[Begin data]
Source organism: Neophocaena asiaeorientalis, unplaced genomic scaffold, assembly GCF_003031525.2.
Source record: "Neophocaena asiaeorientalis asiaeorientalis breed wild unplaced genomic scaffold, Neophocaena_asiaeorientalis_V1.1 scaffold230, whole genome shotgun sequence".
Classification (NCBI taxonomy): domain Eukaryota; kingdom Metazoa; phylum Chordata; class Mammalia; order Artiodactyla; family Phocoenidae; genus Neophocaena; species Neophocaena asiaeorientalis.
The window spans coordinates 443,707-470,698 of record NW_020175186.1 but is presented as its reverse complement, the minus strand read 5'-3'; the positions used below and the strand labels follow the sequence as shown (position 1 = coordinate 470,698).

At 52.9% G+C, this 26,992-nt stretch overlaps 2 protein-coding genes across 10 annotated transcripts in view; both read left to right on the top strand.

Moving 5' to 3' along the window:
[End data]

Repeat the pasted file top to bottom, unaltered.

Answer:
Source organism: Neophocaena asiaeorientalis, unplaced genomic scaffold, assembly GCF_003031525.2.
Source record: "Neophocaena asiaeorientalis asiaeorientalis breed wild unplaced genomic scaffold, Neophocaena_asiaeorientalis_V1.1 scaffold230, whole genome shotgun sequence".
Classification (NCBI taxonomy): domain Eukaryota; kingdom Metazoa; phylum Chordata; class Mammalia; order Artiodactyla; family Phocoenidae; genus Neophocaena; species Neophocaena asiaeorientalis.
The window spans coordinates 443,707-470,698 of record NW_020175186.1 but is presented as its reverse complement, the minus strand read 5'-3'; the positions used below and the strand labels follow the sequence as shown (position 1 = coordinate 470,698).

At 52.9% G+C, this 26,992-nt stretch overlaps 2 protein-coding genes across 10 annotated transcripts in view; both read left to right on the top strand.

Moving 5' to 3' along the window: